US, 17 Other Countries Agree to Mount Joint Response to Supply Chain Issues

July 20, 2022 by Dan McCue
US, 17 Other Countries Agree to Mount Joint Response to Supply Chain Issues
A cargo ship outside the Port of Savannah, Ga. (Photo by Tom Driggers via Flickr)

WASHINGTON — The United States and 17 of the world’s leading economies have agreed to work together on “crisis response” to alleviate ongoing disruptions and bottlenecks in the global supply chain while also addressing longer term resilience challenges that threaten their economic well-being.

The announcement came on the closing day of a virtual Supply Chain Ministerial Forum, hosted by Secretary of State Antony Blinken and Commerce Secretary Gina Raimondo.

In addition to the United States, the participating nations included Australia, Brazil, Canada, the Democratic Republic of the Congo, the European Union, France, Germany, India, Indonesia, Italy, Japan, Mexico, the Netherlands, the Republic of Korea, Singapore, Spain and the United Kingdom.

In a joint statement the participants said, “The shocks to global supply chains from pandemics, wars and conflicts, extreme climate impacts, and natural disasters have put in stark relief the urgent need to further strengthen supply chains, to work to reduce and end near-term disruptions, and to build long-term resilience.  


“This is a global challenge we intend to approach resolutely and cooperatively,” they said.

“To ensure this effort is effective and reaches those most in need, we intend to engage in this work with businesses, workers, academia, labor and civil society, including women, representatives from local and other communities, consistent with participants’ domestic laws and international obligations, and different levels of government,” they added.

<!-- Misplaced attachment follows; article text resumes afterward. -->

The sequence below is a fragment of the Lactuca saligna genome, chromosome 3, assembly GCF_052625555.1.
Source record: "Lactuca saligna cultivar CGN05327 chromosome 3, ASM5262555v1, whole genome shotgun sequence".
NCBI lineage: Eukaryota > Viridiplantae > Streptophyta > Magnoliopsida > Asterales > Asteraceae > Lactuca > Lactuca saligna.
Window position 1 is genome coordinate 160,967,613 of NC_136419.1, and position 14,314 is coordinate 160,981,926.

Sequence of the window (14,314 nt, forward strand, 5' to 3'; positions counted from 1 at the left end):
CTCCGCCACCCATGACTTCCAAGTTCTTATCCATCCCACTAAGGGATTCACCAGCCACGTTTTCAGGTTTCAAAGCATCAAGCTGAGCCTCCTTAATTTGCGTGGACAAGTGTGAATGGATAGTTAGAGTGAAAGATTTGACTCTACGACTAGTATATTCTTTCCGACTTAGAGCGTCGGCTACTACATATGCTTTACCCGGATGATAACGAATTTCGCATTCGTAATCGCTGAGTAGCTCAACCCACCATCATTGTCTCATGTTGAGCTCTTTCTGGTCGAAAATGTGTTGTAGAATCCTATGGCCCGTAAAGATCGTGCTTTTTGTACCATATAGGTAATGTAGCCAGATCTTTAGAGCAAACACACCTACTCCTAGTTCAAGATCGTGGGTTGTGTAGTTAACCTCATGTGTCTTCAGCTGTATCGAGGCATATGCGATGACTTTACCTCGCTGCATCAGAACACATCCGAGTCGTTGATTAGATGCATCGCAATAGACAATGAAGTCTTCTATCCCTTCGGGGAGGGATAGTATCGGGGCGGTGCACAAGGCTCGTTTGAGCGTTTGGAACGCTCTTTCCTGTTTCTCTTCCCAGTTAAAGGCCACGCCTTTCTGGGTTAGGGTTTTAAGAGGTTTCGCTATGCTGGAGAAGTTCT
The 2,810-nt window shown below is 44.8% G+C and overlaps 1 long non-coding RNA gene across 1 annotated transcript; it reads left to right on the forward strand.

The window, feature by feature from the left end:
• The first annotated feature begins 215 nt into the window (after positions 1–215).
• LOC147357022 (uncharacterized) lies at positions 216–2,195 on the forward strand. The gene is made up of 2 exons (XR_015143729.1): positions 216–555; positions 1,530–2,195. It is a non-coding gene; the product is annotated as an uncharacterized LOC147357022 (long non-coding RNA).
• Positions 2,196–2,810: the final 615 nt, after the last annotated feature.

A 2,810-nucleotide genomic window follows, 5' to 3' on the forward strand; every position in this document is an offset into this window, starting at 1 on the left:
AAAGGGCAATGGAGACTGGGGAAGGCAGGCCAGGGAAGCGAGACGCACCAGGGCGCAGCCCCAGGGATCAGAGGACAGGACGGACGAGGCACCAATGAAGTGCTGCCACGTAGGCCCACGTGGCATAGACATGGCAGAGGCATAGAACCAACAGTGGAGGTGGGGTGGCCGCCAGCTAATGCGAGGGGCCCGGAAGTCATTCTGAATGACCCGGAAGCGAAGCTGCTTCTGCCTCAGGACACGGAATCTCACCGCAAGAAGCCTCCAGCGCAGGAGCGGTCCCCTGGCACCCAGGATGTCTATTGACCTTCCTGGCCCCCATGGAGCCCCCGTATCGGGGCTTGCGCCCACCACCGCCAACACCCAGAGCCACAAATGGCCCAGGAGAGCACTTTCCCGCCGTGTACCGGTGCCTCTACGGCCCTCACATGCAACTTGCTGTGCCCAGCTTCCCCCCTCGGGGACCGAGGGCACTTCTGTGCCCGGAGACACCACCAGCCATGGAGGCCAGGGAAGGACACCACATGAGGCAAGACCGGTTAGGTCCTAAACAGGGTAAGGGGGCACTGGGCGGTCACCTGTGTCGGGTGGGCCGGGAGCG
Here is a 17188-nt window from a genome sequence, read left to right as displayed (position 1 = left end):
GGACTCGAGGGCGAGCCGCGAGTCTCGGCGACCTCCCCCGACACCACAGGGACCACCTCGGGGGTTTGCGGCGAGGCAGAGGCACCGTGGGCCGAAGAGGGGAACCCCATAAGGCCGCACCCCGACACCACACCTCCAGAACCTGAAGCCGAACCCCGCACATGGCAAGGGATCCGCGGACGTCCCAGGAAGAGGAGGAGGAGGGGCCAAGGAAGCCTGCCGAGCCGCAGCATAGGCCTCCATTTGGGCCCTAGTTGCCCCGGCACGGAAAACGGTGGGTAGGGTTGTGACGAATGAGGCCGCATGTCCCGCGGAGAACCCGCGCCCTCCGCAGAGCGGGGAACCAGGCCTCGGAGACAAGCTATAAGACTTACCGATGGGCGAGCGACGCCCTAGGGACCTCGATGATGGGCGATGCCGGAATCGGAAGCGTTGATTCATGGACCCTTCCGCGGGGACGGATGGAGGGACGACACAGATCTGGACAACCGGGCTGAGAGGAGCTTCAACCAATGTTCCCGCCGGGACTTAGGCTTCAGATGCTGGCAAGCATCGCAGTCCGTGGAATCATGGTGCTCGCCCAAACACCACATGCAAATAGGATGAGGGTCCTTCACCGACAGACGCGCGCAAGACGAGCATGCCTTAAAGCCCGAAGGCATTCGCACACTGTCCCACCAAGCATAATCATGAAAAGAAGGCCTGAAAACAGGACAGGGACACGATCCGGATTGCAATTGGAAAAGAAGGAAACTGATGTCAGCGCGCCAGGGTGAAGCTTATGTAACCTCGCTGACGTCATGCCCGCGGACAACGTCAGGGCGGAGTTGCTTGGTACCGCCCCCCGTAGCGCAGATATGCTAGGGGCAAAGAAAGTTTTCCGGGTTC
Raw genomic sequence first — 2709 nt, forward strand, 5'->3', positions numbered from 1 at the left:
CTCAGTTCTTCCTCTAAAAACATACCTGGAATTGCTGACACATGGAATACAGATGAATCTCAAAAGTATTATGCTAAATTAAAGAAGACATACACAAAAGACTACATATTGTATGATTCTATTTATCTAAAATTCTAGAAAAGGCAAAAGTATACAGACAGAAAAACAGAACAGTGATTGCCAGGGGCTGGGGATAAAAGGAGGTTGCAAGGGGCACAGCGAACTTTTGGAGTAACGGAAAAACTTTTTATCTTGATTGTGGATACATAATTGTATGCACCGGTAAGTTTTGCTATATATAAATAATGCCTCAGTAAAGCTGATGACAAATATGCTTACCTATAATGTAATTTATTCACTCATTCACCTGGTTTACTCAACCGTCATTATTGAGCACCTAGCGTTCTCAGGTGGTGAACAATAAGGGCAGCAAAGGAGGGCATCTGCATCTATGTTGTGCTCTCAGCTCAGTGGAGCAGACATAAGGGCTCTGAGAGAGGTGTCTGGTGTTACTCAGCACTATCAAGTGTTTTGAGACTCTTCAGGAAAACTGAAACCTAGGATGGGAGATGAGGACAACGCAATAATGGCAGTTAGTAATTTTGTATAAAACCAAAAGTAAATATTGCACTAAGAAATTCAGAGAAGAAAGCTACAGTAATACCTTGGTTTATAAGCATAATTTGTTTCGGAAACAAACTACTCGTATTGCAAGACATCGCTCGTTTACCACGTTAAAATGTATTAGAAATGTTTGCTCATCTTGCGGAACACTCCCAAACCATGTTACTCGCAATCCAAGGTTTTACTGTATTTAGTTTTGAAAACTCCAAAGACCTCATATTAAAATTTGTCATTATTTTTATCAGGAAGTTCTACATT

The nations also agreed to a set of “global supply chain principles” that they said will be the cornerstone of “collective, long-term resilient supply chains based on international partnerships.”

“Civil society consultations, consistent with participants’ domestic laws and international obligations, are an important part of transparency,” the partner nations agreed. “We intend to advance information sharing and, to the extent possible, common approaches and early warning systems about potential, emerging and systematic supply challenges.”

At the same time, they said, they would take the utmost care to protect non-public information, including information necessary for the protection of essential security interests.


The partner nations said they also intend to promote diversification and increase global capacities for multiple, reliable, and sustainable sources of materials and “inputs,” intermediate goods and finished goods in priority sectors.  

“We intend to explore opportunities to promote public and private investment into supply chains in priority sectors and to encourage partnerships and co-investment for access to and development of environmentally and socially responsibly sourced materials and inputs,” the partners said.

They also vowed to strive to involve small- and medium-sized businesses in priority supply chains.  

“We aim to promote the adoption of digital technologies by micro-, small-, and medium-sized companies. To advance the principles of equity and inclusion, we aim and strive to ensure investments are made into a broad range of communities, consistent with participants’ domestic laws and international obligations, throughout our economies,” they wrote.

To promote supply chain security, the participating nations said they would deepen their consultations to identify and address risks arising from supply dependencies and potential vulnerabilities in critical infrastructure.  

Finally, they agreed to encourage global sustainability and responsible business conduct across supply chains by strongly adhering to the multilateral environmental agreements to which they are parties, including the United Nations Framework Convention on Climate Change and the Paris Agreement. 

“We encourage the adoption of responsible business practices and recognize the importance of implementing our respective obligations under international labor conventions ratified by respective countries along the entire value chain to ensure that opening up new sourcing or supply chain options does not shortcut existing commitments to uphold human rights,” they said.  


“We also aim to foster and support the fair and sustainable manufacturing and trade of products, consistent with participants’ domestic laws and international obligations, including through circular economy, the bioeconomy, and other approaches, that advance the fight against climate change, biodiversity loss, pollution, and which advance the U.N. Sustainable Development Goals,” they concluded.

Dan can be reached at [email protected] and @DanMcCue

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